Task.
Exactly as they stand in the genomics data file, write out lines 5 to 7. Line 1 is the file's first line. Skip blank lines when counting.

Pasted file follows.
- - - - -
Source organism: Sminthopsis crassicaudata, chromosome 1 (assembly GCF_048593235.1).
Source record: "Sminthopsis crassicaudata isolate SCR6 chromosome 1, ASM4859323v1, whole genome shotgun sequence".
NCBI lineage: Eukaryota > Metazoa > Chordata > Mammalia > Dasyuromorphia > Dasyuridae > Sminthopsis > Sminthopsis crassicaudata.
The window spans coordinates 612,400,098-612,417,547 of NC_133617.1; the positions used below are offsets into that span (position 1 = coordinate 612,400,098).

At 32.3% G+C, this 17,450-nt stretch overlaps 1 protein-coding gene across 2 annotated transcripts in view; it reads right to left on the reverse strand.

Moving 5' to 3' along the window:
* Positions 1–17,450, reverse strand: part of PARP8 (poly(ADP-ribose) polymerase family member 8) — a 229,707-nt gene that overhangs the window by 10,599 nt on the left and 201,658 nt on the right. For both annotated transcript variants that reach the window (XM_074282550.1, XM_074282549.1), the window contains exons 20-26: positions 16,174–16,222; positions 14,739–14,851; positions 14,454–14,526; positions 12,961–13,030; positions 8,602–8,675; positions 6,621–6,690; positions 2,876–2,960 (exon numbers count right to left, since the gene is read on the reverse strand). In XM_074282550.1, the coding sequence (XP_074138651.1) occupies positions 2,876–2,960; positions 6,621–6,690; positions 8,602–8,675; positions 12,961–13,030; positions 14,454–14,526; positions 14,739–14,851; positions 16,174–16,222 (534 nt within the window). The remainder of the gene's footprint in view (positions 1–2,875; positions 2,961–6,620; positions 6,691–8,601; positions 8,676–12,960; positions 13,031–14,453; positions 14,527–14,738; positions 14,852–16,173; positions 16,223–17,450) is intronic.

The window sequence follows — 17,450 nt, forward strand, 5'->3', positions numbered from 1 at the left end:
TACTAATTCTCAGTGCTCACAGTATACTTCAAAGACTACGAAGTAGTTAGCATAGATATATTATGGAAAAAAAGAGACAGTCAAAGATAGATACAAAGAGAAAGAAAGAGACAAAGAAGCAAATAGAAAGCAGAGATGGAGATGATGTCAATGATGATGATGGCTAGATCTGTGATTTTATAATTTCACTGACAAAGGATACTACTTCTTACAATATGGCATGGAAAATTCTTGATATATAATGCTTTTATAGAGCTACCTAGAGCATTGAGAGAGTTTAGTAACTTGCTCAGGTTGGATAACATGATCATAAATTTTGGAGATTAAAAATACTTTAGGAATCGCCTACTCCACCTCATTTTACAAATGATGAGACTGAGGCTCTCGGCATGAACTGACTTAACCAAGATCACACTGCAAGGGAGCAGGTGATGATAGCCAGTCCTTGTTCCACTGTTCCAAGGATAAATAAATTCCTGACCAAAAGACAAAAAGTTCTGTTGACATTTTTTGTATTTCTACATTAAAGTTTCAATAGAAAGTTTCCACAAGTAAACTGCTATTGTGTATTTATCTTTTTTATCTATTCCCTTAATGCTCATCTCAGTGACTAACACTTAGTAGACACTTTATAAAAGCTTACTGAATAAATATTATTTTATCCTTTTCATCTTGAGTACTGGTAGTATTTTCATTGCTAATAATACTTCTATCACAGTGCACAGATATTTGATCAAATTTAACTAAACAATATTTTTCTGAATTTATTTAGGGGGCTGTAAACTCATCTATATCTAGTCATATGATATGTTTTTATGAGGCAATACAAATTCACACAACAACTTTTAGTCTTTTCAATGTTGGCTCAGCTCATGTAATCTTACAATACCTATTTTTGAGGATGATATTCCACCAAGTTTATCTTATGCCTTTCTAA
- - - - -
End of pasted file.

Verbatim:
At 32.3% G+C, this 17,450-nt stretch overlaps 1 protein-coding gene across 2 annotated transcripts in view; it reads right to left on the reverse strand.

Moving 5' to 3' along the window:
* Positions 1–17,450, reverse strand: part of PARP8 (poly(ADP-ribose) polymerase family member 8) — a 229,707-nt gene that overhangs the window by 10,599 nt on the left and 201,658 nt on the right. For both annotated transcript variants that reach the window (XM_074282550.1, XM_074282549.1), the window contains exons 20-26: positions 16,174–16,222; positions 14,739–14,851; positions 14,454–14,526; positions 12,961–13,030; positions 8,602–8,675; positions 6,621–6,690; positions 2,876–2,960 (exon numbers count right to left, since the gene is read on the reverse strand). In XM_074282550.1, the coding sequence (XP_074138651.1) occupies positions 2,876–2,960; positions 6,621–6,690; positions 8,602–8,675; positions 12,961–13,030; positions 14,454–14,526; positions 14,739–14,851; positions 16,174–16,222 (534 nt within the window). The remainder of the gene's footprint in view (positions 1–2,875; positions 2,961–6,620; positions 6,691–8,601; positions 8,676–12,960; positions 13,031–14,453; positions 14,527–14,738; positions 14,852–16,173; positions 16,223–17,450) is intronic.